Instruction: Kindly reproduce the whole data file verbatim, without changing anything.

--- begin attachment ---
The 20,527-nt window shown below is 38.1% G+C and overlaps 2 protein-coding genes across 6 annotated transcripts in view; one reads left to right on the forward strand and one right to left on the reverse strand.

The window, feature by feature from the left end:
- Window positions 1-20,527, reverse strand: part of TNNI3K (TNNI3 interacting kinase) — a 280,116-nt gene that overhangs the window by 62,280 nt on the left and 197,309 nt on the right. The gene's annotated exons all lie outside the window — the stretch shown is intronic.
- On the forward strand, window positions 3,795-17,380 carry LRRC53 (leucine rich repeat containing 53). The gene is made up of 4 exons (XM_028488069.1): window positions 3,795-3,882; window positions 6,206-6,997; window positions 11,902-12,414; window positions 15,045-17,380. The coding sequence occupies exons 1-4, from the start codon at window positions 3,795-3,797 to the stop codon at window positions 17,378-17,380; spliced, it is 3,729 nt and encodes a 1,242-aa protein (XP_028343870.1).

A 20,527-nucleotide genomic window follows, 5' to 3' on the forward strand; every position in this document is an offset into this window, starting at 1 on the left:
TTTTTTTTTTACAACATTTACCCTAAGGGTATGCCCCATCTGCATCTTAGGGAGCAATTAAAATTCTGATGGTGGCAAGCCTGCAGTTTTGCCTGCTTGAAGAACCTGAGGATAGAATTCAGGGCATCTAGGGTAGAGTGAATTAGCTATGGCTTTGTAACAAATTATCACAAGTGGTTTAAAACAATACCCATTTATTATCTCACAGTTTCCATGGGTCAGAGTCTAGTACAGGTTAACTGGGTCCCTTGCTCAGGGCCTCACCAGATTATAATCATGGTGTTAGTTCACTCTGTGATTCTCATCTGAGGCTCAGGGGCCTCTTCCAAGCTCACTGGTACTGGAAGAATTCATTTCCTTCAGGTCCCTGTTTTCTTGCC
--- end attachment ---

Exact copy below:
The 20,527-nt window shown below is 38.1% G+C and overlaps 2 protein-coding genes across 6 annotated transcripts in view; one reads left to right on the forward strand and one right to left on the reverse strand.

The window, feature by feature from the left end:
- Window positions 1-20,527, reverse strand: part of TNNI3K (TNNI3 interacting kinase) — a 280,116-nt gene that overhangs the window by 62,280 nt on the left and 197,309 nt on the right. The gene's annotated exons all lie outside the window — the stretch shown is intronic.
- On the forward strand, window positions 3,795-17,380 carry LRRC53 (leucine rich repeat containing 53). The gene is made up of 4 exons (XM_028488069.1): window positions 3,795-3,882; window positions 6,206-6,997; window positions 11,902-12,414; window positions 15,045-17,380. The coding sequence occupies exons 1-4, from the start codon at window positions 3,795-3,797 to the stop codon at window positions 17,378-17,380; spliced, it is 3,729 nt and encodes a 1,242-aa protein (XP_028343870.1).

A 20,527-nucleotide genomic window follows, 5' to 3' on the forward strand; every position in this document is an offset into this window, starting at 1 on the left:
TTTTTTTTTTACAACATTTACCCTAAGGGTATGCCCCATCTGCATCTTAGGGAGCAATTAAAATTCTGATGGTGGCAAGCCTGCAGTTTTGCCTGCTTGAAGAACCTGAGGATAGAATTCAGGGCATCTAGGGTAGAGTGAATTAGCTATGGCTTTGTAACAAATTATCACAAGTGGTTTAAAACAATACCCATTTATTATCTCACAGTTTCCATGGGTCAGAGTCTAGTACAGGTTAACTGGGTCCCTTGCTCAGGGCCTCACCAGATTATAATCATGGTGTTAGTTCACTCTGTGATTCTCATCTGAGGCTCAGGGGCCTCTTCCAAGCTCACTGGTACTGGAAGAATTCATTTCCTTCAGGTCCCTGTTTTCTTGCC